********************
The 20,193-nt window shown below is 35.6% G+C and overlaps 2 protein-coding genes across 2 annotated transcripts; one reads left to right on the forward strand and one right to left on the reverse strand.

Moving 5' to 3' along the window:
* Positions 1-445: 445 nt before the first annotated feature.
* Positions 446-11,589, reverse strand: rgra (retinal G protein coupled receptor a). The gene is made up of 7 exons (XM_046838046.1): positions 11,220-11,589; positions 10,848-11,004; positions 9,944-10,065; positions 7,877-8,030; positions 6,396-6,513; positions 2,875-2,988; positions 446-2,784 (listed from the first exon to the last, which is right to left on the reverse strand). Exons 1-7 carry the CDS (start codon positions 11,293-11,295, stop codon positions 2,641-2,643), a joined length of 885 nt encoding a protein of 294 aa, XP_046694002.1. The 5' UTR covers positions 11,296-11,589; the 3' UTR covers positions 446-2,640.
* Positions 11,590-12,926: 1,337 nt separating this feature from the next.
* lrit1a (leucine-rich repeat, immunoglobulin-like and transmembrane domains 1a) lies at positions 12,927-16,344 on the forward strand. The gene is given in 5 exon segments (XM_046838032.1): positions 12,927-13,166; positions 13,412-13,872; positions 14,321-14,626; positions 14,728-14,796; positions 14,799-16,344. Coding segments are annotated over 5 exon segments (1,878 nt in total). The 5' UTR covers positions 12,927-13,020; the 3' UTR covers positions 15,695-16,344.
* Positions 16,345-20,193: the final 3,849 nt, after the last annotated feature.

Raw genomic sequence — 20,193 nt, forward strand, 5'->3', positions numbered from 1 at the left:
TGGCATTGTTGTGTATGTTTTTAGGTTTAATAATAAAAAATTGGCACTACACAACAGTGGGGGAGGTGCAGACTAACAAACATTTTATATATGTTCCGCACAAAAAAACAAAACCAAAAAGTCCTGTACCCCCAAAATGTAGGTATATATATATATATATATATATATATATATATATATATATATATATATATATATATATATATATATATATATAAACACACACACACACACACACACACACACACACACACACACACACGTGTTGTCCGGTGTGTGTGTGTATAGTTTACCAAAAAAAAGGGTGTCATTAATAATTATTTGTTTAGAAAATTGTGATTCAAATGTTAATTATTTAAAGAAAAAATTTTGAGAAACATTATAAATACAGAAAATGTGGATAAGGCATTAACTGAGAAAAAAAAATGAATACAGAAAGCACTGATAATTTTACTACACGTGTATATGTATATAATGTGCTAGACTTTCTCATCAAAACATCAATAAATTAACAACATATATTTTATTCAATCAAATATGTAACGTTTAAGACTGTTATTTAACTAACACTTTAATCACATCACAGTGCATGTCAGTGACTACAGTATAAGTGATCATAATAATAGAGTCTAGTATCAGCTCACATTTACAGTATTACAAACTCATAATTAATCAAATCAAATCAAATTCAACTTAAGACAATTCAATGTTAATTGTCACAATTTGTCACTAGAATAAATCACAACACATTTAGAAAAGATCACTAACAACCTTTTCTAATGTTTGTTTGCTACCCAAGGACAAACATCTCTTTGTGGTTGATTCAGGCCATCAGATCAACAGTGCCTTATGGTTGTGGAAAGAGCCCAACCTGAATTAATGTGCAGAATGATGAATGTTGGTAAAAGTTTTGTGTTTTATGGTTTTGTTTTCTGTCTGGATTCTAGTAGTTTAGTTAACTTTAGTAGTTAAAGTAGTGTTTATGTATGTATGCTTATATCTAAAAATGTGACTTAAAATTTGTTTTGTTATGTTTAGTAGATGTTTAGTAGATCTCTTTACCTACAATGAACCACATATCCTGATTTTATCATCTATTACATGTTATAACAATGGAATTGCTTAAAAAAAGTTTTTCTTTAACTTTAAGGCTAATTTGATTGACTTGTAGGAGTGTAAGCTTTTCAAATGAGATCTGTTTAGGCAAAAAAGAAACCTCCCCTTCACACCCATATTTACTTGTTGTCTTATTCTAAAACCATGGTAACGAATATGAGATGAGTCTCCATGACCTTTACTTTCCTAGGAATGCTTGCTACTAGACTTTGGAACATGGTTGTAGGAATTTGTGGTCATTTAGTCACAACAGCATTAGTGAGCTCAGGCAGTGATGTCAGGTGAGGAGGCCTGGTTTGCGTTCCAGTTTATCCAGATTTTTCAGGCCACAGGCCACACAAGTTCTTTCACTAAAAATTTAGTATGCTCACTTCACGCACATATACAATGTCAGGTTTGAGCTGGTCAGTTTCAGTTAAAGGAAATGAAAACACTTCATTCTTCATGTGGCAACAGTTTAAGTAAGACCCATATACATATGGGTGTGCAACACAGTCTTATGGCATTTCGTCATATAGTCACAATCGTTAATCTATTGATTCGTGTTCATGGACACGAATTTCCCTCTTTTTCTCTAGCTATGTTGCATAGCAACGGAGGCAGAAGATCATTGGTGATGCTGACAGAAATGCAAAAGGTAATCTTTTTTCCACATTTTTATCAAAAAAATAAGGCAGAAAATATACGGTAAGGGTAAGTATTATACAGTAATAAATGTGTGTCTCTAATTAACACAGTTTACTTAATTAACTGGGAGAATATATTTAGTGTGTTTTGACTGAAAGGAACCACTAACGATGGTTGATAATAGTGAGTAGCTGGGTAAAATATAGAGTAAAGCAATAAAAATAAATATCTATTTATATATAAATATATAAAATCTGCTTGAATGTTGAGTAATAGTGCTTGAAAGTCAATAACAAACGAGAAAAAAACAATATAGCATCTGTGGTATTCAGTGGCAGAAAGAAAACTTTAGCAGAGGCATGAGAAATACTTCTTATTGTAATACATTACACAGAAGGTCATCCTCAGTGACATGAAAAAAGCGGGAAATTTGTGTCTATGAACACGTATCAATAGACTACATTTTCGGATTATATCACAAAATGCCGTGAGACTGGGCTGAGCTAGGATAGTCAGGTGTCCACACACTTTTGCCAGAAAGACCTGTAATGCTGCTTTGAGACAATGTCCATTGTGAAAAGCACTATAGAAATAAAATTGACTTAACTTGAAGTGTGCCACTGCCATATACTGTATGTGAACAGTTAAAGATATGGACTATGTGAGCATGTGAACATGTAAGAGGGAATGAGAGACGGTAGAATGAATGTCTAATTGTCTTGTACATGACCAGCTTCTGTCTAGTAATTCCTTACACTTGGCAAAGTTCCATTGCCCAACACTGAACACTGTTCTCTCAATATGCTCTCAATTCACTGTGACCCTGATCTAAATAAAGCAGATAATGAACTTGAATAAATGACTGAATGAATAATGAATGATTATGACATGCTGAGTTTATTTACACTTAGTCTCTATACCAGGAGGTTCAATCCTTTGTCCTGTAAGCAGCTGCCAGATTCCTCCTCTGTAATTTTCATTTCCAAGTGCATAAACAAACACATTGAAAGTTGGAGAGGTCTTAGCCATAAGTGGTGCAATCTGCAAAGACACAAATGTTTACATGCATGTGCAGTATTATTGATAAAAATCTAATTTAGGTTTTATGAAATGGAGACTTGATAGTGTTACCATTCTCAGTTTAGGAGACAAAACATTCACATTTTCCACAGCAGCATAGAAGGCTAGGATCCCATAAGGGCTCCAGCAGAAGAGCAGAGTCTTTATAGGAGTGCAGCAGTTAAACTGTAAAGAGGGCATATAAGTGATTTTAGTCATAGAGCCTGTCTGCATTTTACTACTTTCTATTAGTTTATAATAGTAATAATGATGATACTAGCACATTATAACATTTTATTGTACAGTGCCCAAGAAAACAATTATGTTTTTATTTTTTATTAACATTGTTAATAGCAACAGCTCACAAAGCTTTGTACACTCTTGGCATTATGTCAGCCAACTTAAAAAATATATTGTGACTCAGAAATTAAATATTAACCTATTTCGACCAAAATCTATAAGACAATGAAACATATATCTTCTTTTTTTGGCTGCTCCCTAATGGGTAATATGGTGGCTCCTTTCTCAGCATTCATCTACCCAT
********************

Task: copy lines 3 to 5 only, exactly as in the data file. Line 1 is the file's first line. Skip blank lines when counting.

* Positions 1-445: 445 nt before the first annotated feature.
* Positions 446-11,589, reverse strand: rgra (retinal G protein coupled receptor a). The gene is made up of 7 exons (XM_046838046.1): positions 11,220-11,589; positions 10,848-11,004; positions 9,944-10,065; positions 7,877-8,030; positions 6,396-6,513; positions 2,875-2,988; positions 446-2,784 (listed from the first exon to the last, which is right to left on the reverse strand). Exons 1-7 carry the CDS (start codon positions 11,293-11,295, stop codon positions 2,641-2,643), a joined length of 885 nt encoding a protein of 294 aa, XP_046694002.1. The 5' UTR covers positions 11,296-11,589; the 3' UTR covers positions 446-2,640.
* Positions 11,590-12,926: 1,337 nt separating this feature from the next.